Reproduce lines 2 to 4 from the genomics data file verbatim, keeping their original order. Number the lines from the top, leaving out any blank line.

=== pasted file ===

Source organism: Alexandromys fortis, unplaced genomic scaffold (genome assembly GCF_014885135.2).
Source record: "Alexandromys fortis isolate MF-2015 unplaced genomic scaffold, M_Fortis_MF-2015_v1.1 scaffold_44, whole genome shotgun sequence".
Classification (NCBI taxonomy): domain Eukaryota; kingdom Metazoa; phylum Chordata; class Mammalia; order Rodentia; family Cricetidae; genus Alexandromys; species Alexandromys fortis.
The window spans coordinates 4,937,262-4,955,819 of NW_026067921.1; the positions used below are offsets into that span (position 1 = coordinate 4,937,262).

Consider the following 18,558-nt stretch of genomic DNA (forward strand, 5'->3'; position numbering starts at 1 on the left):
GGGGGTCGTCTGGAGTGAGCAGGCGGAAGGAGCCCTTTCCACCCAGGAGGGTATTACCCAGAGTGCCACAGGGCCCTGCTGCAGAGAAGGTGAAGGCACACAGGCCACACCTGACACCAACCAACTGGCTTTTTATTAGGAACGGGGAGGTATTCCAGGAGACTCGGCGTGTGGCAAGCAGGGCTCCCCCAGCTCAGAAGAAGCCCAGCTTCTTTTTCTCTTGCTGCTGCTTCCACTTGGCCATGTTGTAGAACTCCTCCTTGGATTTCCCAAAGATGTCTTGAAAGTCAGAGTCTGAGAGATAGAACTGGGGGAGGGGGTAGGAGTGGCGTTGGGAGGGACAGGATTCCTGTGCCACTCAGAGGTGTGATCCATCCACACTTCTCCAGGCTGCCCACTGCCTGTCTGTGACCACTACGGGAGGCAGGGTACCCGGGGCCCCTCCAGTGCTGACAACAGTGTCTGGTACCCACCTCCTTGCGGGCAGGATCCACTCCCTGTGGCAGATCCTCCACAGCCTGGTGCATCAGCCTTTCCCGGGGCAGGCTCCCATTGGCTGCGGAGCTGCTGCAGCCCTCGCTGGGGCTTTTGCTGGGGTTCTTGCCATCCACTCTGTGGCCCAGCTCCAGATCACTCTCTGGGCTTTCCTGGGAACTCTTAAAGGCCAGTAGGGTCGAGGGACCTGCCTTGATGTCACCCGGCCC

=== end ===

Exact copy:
Source record: "Alexandromys fortis isolate MF-2015 unplaced genomic scaffold, M_Fortis_MF-2015_v1.1 scaffold_44, whole genome shotgun sequence".
Classification (NCBI taxonomy): domain Eukaryota; kingdom Metazoa; phylum Chordata; class Mammalia; order Rodentia; family Cricetidae; genus Alexandromys; species Alexandromys fortis.
The window spans coordinates 4,937,262-4,955,819 of NW_026067921.1; the positions used below are offsets into that span (position 1 = coordinate 4,937,262).